This video segment from What's Up in the Environment shares how an entire home can be constructed using green energy sources (solar and geothermal energy). Video is narrated by young boy whose father is the chief engineer on the project.

In this activity, students consider the impact and sustainability of use of different classes of biofuels on the economy, the environment, and society. Students also learn about bioelectricity and how converting biomass to electricity may be the more efficient way to fuel cars in the 21st century.

CEO2 is a role-playing game that helps students explore different business strategies in order to maximize profit, significantly cut CO2 emissions, and develop low-carbon products by 2030.

In this video, students explore the work of Jay Keasling, a synthetic biologist experimenting with ways to produce a cleaner-burning fuel from biological matter, using genetically modified microorganisms.

This video segment, adapted from NOVA scienceNOW, addresses how new technology can help monitor and modernize the infrastructure of the U.S. power grid, which is ill-equipped to handle our increasing demand for electricity. Video provides a great overview of how electricity is generated and how the grid works.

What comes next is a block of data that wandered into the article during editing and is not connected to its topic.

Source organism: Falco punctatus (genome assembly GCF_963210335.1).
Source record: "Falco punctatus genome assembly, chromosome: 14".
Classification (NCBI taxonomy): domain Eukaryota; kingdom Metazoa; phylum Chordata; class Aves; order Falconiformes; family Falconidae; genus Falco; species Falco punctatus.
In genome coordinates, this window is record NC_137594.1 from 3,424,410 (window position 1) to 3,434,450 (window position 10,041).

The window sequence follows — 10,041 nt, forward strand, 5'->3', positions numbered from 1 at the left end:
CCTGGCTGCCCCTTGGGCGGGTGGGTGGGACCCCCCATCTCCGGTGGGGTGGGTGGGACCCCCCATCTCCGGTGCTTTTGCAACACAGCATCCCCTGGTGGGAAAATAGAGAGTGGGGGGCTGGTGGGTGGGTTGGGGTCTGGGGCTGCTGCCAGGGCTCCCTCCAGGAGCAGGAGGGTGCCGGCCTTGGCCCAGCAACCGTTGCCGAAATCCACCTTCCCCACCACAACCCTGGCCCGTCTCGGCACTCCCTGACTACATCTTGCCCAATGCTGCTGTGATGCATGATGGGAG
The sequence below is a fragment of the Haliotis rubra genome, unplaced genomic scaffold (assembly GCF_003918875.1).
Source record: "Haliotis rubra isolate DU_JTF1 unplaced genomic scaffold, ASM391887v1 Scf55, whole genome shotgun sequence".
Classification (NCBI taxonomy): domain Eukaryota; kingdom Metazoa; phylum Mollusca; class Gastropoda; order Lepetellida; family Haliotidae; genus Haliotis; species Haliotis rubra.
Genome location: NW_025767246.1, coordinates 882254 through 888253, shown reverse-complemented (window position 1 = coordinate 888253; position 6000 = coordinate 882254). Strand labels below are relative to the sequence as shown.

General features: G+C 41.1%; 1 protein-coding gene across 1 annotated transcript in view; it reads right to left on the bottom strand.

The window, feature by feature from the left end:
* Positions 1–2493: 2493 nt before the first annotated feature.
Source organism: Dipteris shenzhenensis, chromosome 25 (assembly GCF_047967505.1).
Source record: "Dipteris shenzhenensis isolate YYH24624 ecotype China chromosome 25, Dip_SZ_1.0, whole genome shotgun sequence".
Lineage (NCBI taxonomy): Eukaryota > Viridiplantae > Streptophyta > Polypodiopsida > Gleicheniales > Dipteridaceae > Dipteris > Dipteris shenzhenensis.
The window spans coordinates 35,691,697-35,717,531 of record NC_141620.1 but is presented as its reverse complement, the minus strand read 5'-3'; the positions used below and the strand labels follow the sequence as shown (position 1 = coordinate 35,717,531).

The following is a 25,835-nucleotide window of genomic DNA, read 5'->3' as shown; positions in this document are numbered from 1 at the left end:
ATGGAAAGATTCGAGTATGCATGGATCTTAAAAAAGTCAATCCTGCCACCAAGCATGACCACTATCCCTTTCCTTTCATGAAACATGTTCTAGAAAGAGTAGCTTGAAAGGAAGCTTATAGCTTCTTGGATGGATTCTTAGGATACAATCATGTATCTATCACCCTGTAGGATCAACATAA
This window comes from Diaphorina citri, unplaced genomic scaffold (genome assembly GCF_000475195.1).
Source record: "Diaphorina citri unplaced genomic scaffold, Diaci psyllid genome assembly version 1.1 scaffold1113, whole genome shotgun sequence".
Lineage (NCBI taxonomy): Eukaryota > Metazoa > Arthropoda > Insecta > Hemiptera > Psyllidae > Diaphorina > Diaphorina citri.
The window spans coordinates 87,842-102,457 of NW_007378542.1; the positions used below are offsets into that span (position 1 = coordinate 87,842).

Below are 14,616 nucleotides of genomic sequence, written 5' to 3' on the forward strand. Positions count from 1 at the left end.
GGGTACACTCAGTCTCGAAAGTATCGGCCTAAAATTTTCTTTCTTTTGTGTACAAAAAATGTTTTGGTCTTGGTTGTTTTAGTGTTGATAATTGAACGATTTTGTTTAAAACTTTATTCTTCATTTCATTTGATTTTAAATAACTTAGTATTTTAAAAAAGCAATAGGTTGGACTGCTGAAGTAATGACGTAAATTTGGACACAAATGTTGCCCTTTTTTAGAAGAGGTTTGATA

In this activity, students learn about the pros and cons of co-firing woody biomass fuels with coal to produce electricity.

This video segment examines ethanol, a cleaner-burning fuel alternative to gasoline, and the efforts to produce it more efficiently.

This video is one of a series from the Switch Energy project. It reviews the environmental impacts of various energy resources including fossil fuels, nuclear, and renewables. CO2 emissions as a specific environmental impact are discussed.

This short video reviews how nations and individuals on Earth can work together to reduce the emission of CO2. It discusses strategies to reduce greenhouse gas emissions (energy conservation, renewable energies, change in energy use) and the role that government can play in this process.

This video is one of a series of videos from the Switch Energy project. It describes three types of geothermal sources -- rare ones in which high temperatures are naturally concentrated near the surface, deep wells that require fracturing the rock and then circulating water to bring heat to the surface, and low temperature sources that use constant temperatures just below the surface to heat or cool a building. The latter two are more widely available but cost-prohibitive today.